Regional Reviews: San Francisco
Giles Havergal gives an Interesting Performance in Death in Venice
Havergal has traveled the world presenting this performance. Along with Robert David MacDonald, Havergal wrote the 90-minute show for the Glasgow Citizen's Theatre in 1999 where it received positive reviews from the critics. It played Off-Broadway at the Manhattan Ensemble Theatre, getting great reviews from the New York Post and New York Times. Havergal follows the novella closely as he portrays ageing aesthete, fictional writer Gustav von Aschenbach in Venice during the early 1900s.
Havergal is first seen at a funeral service for Aschenbach, and the actor gives a eulogy on the great German writer. He gives the audience a background of this introverted writer and moves from there to become Aschenbach, speaking in a first person narrative. He is seen writing his last novel in Venice.
Aschenbach sees a beautiful fourteen-year-old boy on the beach with his family. The sexually repressed writer becomes infatuated with the Polish boy named Tadzio and he describes the boy as an Adonis. The growth of his pederastic fascination surprises him, but he keeps stalking the boy wherever he goes. Tadzio becomes something unattainable in Aschenbach's mind. You see the mental breakdown of the man as he follows the boy about the city. Venice is in the throes of a cholera epidemic but Aschenbach refuses to leave since the boy and his family are still in the city. Aschenbach attempts to become "youthful" by going to an Italian barber who dyes his gray hair black, puts rouge on his cheeks and darkens his eyebrows (all of this is done on a white on white death mask on the monument that dominates Philip Witcomb's striking set).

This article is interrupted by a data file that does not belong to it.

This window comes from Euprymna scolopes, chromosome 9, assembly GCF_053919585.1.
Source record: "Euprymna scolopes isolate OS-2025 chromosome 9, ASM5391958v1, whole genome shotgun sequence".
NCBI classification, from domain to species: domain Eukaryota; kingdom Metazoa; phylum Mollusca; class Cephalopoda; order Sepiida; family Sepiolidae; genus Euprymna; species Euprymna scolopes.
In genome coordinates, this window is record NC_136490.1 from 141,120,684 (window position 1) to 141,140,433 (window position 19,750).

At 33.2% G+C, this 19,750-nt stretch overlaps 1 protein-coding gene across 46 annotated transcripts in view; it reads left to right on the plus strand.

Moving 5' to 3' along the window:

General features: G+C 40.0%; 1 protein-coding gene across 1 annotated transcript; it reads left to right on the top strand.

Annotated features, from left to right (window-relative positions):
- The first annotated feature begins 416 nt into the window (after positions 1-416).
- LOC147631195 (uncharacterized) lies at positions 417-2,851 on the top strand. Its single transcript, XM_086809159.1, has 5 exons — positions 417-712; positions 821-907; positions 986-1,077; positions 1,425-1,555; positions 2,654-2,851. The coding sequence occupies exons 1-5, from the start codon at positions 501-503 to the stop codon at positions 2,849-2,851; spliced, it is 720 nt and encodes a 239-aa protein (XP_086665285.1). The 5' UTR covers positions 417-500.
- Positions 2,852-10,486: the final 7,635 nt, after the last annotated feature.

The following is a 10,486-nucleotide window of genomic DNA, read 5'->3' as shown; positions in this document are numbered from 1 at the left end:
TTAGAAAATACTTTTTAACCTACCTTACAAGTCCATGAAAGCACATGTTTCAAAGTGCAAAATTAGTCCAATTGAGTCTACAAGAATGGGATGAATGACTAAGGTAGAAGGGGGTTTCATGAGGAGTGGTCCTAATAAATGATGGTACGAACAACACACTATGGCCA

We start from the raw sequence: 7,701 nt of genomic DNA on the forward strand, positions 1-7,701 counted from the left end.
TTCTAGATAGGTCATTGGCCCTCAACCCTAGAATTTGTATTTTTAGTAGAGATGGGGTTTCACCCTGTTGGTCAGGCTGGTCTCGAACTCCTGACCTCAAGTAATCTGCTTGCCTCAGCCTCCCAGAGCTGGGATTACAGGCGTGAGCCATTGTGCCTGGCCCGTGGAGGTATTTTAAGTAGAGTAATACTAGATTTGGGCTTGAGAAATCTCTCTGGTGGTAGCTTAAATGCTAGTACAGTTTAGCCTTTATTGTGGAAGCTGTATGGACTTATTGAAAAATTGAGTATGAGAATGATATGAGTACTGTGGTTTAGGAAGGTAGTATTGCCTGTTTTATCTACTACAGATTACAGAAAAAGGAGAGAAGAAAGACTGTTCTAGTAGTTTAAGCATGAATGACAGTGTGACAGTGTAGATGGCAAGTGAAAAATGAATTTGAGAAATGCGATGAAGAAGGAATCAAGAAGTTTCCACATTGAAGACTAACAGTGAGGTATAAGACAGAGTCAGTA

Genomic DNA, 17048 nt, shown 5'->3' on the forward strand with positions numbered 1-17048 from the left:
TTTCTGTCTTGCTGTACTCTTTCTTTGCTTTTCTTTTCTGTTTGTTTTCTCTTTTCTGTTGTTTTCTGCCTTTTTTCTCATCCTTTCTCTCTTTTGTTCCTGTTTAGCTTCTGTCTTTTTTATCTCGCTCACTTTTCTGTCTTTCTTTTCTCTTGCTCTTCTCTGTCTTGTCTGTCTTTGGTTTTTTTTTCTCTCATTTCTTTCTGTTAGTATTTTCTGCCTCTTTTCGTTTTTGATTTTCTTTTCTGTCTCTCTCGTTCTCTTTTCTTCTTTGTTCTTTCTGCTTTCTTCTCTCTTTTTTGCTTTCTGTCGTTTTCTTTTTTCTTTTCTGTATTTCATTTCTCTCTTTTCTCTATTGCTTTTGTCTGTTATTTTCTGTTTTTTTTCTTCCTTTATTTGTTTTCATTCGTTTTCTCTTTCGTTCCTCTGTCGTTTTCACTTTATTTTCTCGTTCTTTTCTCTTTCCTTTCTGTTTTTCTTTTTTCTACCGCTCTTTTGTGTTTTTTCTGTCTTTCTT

Giles Havergal occasionally impersonates other characters with the appropriate accent and gestures, such as an Italian gondolier and an Italian barber. During these impersonations, the "lecture" comes alive. Most of the time he is presenting a bookish lecture rather than stimulating live theatre. The academic nature of Mann's novella is sometimes lost to the audience.
Philip Witcomb's set is sparse but elegant. On a high pedestal is a large bowl of lovely strawberries that the actor partakes of occasionally. On the left side is an office chair and typewriter. In the center is the striking monument with the death mask. An upstage trough springs into action when Aschenbach is wandering near the canals. Zerlina Hughes' lighting effects are wonderful. She cleanses the stage with warm sunshine and evokes shadows of a cathedral across a real curtain.
Death in Venice is playing at the Zeum Theatre, Fourth and Howard Street, San Francisco through September 24th. For tickets call 415-749-2228 or on line at www.act-sf.org.